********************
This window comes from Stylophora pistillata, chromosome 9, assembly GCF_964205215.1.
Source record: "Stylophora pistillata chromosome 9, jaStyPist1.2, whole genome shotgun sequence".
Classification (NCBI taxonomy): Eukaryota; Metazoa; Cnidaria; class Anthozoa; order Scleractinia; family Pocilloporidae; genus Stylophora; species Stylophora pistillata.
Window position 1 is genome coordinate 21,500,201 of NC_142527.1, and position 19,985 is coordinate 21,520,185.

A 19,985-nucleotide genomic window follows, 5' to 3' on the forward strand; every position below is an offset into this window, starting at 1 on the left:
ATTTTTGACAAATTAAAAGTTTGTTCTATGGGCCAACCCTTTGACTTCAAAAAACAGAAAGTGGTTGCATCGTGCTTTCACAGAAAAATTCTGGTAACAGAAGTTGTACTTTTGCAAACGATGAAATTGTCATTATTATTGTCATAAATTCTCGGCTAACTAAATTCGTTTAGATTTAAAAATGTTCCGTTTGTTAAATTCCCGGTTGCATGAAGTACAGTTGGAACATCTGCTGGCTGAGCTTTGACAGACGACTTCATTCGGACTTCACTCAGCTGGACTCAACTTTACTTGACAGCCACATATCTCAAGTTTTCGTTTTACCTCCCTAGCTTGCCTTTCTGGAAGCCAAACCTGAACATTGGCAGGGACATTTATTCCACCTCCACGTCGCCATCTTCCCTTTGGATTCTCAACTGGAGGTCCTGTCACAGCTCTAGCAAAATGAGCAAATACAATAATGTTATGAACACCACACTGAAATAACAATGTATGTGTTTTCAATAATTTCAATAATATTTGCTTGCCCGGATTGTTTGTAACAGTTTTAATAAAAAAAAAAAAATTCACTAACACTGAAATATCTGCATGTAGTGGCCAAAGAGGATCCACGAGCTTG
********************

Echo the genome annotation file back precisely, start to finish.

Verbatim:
This window comes from Stylophora pistillata, chromosome 9, assembly GCF_964205215.1.
Source record: "Stylophora pistillata chromosome 9, jaStyPist1.2, whole genome shotgun sequence".
Classification (NCBI taxonomy): Eukaryota; Metazoa; Cnidaria; class Anthozoa; order Scleractinia; family Pocilloporidae; genus Stylophora; species Stylophora pistillata.
Window position 1 is genome coordinate 21,500,201 of NC_142527.1, and position 19,985 is coordinate 21,520,185.

A 19,985-nucleotide genomic window follows, 5' to 3' on the forward strand; every position below is an offset into this window, starting at 1 on the left:
ATTTTTGACAAATTAAAAGTTTGTTCTATGGGCCAACCCTTTGACTTCAAAAAACAGAAAGTGGTTGCATCGTGCTTTCACAGAAAAATTCTGGTAACAGAAGTTGTACTTTTGCAAACGATGAAATTGTCATTATTATTGTCATAAATTCTCGGCTAACTAAATTCGTTTAGATTTAAAAATGTTCCGTTTGTTAAATTCCCGGTTGCATGAAGTACAGTTGGAACATCTGCTGGCTGAGCTTTGACAGACGACTTCATTCGGACTTCACTCAGCTGGACTCAACTTTACTTGACAGCCACATATCTCAAGTTTTCGTTTTACCTCCCTAGCTTGCCTTTCTGGAAGCCAAACCTGAACATTGGCAGGGACATTTATTCCACCTCCACGTCGCCATCTTCCCTTTGGATTCTCAACTGGAGGTCCTGTCACAGCTCTAGCAAAATGAGCAAATACAATAATGTTATGAACACCACACTGAAATAACAATGTATGTGTTTTCAATAATTTCAATAATATTTGCTTGCCCGGATTGTTTGTAACAGTTTTAATAAAAAAAAAAAAATTCACTAACACTGAAATATCTGCATGTAGTGGCCAAAGAGGATCCACGAGCTTG